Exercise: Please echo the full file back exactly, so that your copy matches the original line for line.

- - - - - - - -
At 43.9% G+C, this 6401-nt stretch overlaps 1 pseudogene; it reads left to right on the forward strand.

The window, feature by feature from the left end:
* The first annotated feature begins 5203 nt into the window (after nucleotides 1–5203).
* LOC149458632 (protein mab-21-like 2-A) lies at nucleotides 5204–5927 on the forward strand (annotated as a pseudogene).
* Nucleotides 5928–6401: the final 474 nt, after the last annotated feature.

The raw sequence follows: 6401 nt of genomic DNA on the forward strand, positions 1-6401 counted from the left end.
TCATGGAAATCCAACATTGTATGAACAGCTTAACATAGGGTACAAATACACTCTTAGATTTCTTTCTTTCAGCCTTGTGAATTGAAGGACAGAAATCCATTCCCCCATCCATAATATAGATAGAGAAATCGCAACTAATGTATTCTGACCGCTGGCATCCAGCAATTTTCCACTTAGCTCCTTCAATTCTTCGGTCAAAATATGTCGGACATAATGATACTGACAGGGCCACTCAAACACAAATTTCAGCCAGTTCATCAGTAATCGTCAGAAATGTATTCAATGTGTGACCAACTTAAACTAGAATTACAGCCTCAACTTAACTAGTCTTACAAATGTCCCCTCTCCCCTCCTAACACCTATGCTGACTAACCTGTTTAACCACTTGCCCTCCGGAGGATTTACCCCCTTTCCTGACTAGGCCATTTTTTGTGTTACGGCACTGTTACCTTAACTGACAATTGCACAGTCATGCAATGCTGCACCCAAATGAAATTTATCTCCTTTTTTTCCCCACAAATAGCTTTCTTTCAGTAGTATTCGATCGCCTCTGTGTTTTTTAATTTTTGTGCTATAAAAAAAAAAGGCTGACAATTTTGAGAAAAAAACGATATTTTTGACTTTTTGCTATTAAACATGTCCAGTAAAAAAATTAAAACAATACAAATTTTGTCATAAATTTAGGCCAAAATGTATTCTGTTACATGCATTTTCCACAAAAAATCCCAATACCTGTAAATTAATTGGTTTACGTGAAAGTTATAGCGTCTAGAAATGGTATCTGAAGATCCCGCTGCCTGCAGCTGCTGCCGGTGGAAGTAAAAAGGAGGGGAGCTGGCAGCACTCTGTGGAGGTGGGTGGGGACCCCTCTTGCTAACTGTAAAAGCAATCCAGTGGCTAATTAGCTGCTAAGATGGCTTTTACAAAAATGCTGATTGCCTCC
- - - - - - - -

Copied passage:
At 43.9% G+C, this 6401-nt stretch overlaps 1 pseudogene; it reads left to right on the forward strand.

The window, feature by feature from the left end:
* The first annotated feature begins 5203 nt into the window (after nucleotides 1–5203).
* LOC149458632 (protein mab-21-like 2-A) lies at nucleotides 5204–5927 on the forward strand (annotated as a pseudogene).
* Nucleotides 5928–6401: the final 474 nt, after the last annotated feature.

The raw sequence follows: 6401 nt of genomic DNA on the forward strand, positions 1-6401 counted from the left end.
TCATGGAAATCCAACATTGTATGAACAGCTTAACATAGGGTACAAATACACTCTTAGATTTCTTTCTTTCAGCCTTGTGAATTGAAGGACAGAAATCCATTCCCCCATCCATAATATAGATAGAGAAATCGCAACTAATGTATTCTGACCGCTGGCATCCAGCAATTTTCCACTTAGCTCCTTCAATTCTTCGGTCAAAATATGTCGGACATAATGATACTGACAGGGCCACTCAAACACAAATTTCAGCCAGTTCATCAGTAATCGTCAGAAATGTATTCAATGTGTGACCAACTTAAACTAGAATTACAGCCTCAACTTAACTAGTCTTACAAATGTCCCCTCTCCCCTCCTAACACCTATGCTGACTAACCTGTTTAACCACTTGCCCTCCGGAGGATTTACCCCCTTTCCTGACTAGGCCATTTTTTGTGTTACGGCACTGTTACCTTAACTGACAATTGCACAGTCATGCAATGCTGCACCCAAATGAAATTTATCTCCTTTTTTTCCCCACAAATAGCTTTCTTTCAGTAGTATTCGATCGCCTCTGTGTTTTTTAATTTTTGTGCTATAAAAAAAAAAGGCTGACAATTTTGAGAAAAAAACGATATTTTTGACTTTTTGCTATTAAACATGTCCAGTAAAAAAATTAAAACAATACAAATTTTGTCATAAATTTAGGCCAAAATGTATTCTGTTACATGCATTTTCCACAAAAAATCCCAATACCTGTAAATTAATTGGTTTACGTGAAAGTTATAGCGTCTAGAAATGGTATCTGAAGATCCCGCTGCCTGCAGCTGCTGCCGGTGGAAGTAAAAAGGAGGGGAGCTGGCAGCACTCTGTGGAGGTGGGTGGGGACCCCTCTTGCTAACTGTAAAAGCAATCCAGTGGCTAATTAGCTGCTAAGATGGCTTTTACAAAAATGCTGATTGCCTCC